Inspired by ‘Moral Mondays’, the weekly actions held in North Carolina to protest state legislature efforts to rollback democracy and slash public spending, the religious leaders have held weekly prayer vigils, calling on Governor Phil Bredesen to take down the flag. While many may say the flag is merely a cloth and a stick, the faith leaders believe that it is reflective of deep-seated racist prejudice and an ever-present reminder of the dark history of slavery and Jim Crow that continues to plague the State and the Nation.
Bishop Thomas Jenkins Transcript: Father, in the mighty name of Jesus, that name that is above every name, God we ask today that a fire will be released in our city, amongst our people, amongst folks who understand the importance of justice. Father, we pray that a fire will stir them to action. That they will understand that this flag is a curse over our State. They will understand that grandchildren cannot grow up with this curse. That no children can grow up under this curse. That it is time. That it must be removed. And we pray God, that beginning this night, we will see a fire that will zoom over this State.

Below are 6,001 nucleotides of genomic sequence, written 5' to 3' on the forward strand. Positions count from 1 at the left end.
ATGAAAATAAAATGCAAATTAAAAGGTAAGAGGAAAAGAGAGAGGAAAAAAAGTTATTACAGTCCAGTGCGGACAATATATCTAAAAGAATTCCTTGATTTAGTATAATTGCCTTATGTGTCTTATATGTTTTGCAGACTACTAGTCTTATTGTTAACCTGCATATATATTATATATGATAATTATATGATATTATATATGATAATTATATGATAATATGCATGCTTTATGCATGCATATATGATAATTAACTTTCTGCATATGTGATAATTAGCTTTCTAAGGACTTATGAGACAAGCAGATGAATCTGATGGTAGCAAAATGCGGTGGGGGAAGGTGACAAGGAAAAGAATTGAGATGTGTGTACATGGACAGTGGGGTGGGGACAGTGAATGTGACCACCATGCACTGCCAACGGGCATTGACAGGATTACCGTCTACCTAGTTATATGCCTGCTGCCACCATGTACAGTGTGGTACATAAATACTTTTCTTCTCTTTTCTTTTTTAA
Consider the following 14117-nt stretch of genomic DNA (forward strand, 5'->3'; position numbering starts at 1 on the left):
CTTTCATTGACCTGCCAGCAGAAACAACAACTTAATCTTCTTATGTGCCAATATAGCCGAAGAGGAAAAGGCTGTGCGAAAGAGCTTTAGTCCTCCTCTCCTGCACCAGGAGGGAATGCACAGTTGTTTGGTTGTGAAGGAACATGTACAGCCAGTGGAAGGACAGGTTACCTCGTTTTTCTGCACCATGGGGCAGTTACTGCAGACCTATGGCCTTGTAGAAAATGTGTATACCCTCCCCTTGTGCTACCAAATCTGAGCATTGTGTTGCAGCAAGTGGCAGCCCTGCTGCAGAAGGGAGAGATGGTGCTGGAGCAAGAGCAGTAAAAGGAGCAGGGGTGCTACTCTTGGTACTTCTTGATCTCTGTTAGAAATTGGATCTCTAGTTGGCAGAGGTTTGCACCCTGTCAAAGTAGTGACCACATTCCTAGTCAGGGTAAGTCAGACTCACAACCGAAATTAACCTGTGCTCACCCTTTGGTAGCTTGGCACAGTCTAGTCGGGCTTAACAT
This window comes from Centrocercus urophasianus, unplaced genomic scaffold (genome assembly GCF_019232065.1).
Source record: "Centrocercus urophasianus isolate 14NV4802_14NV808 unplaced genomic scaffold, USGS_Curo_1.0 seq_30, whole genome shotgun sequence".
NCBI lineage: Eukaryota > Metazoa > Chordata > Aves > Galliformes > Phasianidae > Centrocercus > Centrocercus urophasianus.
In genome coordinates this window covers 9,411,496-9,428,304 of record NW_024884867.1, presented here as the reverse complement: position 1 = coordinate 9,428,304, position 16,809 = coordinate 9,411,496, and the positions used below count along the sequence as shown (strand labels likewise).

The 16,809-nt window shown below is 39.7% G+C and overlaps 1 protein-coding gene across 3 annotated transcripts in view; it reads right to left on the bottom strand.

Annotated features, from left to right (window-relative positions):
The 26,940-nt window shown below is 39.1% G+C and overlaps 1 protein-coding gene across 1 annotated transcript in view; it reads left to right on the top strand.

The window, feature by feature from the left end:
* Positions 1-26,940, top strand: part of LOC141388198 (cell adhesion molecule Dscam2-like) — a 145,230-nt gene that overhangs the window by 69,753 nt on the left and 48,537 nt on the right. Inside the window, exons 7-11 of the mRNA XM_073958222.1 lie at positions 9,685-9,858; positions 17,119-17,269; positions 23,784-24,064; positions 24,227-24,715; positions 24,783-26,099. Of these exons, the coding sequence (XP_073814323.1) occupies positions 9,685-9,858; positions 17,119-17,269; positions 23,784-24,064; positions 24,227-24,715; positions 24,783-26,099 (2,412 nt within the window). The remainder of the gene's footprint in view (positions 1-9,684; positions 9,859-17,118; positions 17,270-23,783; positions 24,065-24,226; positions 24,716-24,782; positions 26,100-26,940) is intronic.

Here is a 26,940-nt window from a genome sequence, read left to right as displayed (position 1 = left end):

The message delivered each Thursday night is rooted in the spirituality of southern Black Christianity, replete with praise dance teams, gospel songs, and emotional sermons that echo off the rafters and shake the soul. To many, including Pastor Curtis West, the weekly actions sprout from a tradition of black liberation theology. “The prayer vigils on Thursday night are a reflection of our commitment beyond church. It reminds us that Christianity is a daily walk with the people of God from bondage to freedom, from humanity to divinity,” West says.
Choir Singing Transcript: Walk with me Lord, walk with me. Walk with me Lord, walk with me. I want Jesus to walk with me. Don’t leave me along Lord. Don’t leave me alone. Don’t leave me alone Lord, don’t leave me alone. I want Jesus to walk with me. Be my friend Lord, be my friend. Be my friend Lord, be my friend. I want Jesus to walk with me.
To this group of faith leaders, the immediate issue is the removal of the flag flying over Mississippi. But, their deeper fight is against the enduring legacy of white supremacy that plagues Mississippi and America. While the nation may not be paying attention yet, the faith leaders believe that only by addressing the issue of racism in Mississippi can the United States begin to heal from the spirit of hate that has its roots in Mississippi chattel slavery. As Pastor Curtis West solemnly declares, “If it started with us, it has to end with us.” Mississippi is America.
Reverend Curtis West Transcript: If Mississippi ever repents, you’ve gotten to the root of America’s greatest issue. America’s greatest issue is racism. It is hate. And when Mississippi repents and acknowledges what it has given birth to in America and throughout the world. When Mississippi repents you will begin to see transformation all over the world, not just in America but all over the world. If it started with us, it has to end with us.